As the hero and big sister, Ronni gained Jennie’s admiration from an early age. She didn’t want to compete with Ronni, or be her, Jennie just wanted to be with her, like her.

Ronni was also conditioned to be in charge, and to manage whatever came along. Whatever trouble we three kids got into along the way, the responsibility always fell more heavily on Ronni.

Two Against One: Creating the Scapegoat

While the parents in a dysfunctional family push their children into their respective roles, the children typically assist in keeping each other in their place. They are taking their cues from the parents; they don’t know any better. In our household, Ronni and our brother were often allied against Jennie, cementing her place as the scapegoat.

Ronni: It was two against one. We would both pick on you. We called you names and excluded you. And we began to create this narrative that you were a problem. Our brother and I rarely fought. You and our brother did not get along, mostly because he antagonized you at every opportunity. And you and I fought fairly often, so our brother and I decided that you were the problem—after all, you were the common denominator. And as I got older, I remember thinking that I never wanted to have three children, because I didn’t want to see that two-against-one dynamic. It seemed inevitable.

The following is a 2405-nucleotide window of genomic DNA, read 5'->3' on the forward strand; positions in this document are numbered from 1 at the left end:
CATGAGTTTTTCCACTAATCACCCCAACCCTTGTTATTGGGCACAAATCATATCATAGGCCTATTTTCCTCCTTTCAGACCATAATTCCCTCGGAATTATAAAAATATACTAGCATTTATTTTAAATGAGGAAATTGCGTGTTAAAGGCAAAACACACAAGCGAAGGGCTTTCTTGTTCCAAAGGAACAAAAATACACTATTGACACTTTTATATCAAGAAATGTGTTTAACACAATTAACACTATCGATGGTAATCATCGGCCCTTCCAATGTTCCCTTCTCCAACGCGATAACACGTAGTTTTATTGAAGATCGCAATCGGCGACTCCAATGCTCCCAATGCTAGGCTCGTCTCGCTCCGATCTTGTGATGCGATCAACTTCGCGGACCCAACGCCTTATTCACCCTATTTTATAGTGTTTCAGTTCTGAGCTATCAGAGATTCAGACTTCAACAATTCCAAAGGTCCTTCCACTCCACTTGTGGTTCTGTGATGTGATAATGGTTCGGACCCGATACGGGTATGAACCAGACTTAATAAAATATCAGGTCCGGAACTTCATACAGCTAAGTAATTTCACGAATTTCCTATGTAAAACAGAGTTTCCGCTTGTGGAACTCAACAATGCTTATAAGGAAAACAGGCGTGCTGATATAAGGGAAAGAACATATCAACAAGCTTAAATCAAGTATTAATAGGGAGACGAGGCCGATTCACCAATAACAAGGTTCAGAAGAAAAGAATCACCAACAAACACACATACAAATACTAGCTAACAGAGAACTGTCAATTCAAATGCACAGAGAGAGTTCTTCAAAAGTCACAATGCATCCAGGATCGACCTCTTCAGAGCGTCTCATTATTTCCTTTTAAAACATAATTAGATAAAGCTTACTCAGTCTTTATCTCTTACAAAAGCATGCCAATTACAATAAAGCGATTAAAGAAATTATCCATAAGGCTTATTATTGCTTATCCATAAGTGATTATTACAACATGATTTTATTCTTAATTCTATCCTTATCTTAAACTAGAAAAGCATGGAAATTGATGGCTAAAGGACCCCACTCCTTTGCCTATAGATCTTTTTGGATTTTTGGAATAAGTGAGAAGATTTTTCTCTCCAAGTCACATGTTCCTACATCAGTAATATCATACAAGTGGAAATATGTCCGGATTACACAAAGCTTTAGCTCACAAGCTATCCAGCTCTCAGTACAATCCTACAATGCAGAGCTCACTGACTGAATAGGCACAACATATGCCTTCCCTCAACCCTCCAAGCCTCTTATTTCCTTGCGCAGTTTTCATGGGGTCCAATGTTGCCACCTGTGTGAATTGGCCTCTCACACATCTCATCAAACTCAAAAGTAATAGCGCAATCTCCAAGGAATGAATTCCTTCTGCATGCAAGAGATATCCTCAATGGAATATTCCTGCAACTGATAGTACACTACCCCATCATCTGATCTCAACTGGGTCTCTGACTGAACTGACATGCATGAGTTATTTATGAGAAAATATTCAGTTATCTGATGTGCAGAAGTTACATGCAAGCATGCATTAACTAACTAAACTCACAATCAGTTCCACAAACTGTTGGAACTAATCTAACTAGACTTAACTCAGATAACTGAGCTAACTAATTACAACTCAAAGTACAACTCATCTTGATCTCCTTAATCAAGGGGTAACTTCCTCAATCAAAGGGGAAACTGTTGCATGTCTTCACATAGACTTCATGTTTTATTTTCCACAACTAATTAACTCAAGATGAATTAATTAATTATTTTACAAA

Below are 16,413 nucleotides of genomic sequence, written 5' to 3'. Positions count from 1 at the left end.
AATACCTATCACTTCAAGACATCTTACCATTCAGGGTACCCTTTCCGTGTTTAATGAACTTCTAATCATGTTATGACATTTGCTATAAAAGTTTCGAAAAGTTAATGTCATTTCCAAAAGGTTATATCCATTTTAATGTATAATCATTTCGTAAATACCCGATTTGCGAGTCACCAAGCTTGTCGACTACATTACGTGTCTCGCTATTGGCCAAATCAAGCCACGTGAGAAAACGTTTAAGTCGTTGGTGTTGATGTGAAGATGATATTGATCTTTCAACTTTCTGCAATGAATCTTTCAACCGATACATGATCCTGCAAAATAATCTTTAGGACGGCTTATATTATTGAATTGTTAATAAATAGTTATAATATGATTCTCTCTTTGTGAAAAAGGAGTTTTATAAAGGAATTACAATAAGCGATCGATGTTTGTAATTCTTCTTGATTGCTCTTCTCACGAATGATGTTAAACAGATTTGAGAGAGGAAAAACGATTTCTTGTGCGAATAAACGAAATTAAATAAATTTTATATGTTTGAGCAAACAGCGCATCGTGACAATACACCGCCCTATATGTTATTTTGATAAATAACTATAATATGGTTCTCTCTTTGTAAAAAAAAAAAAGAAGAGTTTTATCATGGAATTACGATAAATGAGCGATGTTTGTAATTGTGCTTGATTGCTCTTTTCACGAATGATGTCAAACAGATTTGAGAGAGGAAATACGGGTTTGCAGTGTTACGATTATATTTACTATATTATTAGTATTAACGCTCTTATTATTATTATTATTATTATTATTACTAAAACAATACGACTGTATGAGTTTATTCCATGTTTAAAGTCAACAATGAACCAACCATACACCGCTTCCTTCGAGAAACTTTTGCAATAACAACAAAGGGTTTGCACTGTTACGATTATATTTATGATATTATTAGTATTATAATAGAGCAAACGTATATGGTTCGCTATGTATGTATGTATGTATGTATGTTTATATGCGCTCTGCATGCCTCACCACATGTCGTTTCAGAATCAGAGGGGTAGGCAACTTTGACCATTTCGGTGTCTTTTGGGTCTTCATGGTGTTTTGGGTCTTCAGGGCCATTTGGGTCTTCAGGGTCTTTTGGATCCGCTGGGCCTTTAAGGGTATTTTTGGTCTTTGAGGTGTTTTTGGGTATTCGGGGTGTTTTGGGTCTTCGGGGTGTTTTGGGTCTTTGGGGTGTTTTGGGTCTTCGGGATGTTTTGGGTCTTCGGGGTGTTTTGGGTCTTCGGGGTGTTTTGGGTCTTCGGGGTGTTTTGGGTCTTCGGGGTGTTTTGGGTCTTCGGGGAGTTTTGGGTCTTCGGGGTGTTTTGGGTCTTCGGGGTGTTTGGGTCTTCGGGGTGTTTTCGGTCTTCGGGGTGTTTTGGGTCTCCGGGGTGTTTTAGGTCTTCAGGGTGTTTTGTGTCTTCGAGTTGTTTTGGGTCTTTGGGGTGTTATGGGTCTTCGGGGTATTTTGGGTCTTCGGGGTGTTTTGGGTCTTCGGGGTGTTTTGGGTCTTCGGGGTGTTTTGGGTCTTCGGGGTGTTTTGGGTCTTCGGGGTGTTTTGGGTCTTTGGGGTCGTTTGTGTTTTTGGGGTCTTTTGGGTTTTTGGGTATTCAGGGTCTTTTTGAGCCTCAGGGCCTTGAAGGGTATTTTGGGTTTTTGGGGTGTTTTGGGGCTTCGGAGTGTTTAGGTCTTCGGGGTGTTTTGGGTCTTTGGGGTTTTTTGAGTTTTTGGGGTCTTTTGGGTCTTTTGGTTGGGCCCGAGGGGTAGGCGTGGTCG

With the understanding of our family that I have now, I realize that it doesn’t have to be that way if parents intervene appropriately and are not modeling abusive behavior for their children. But one of the lessons I drew from our childhood was that three is a bad number.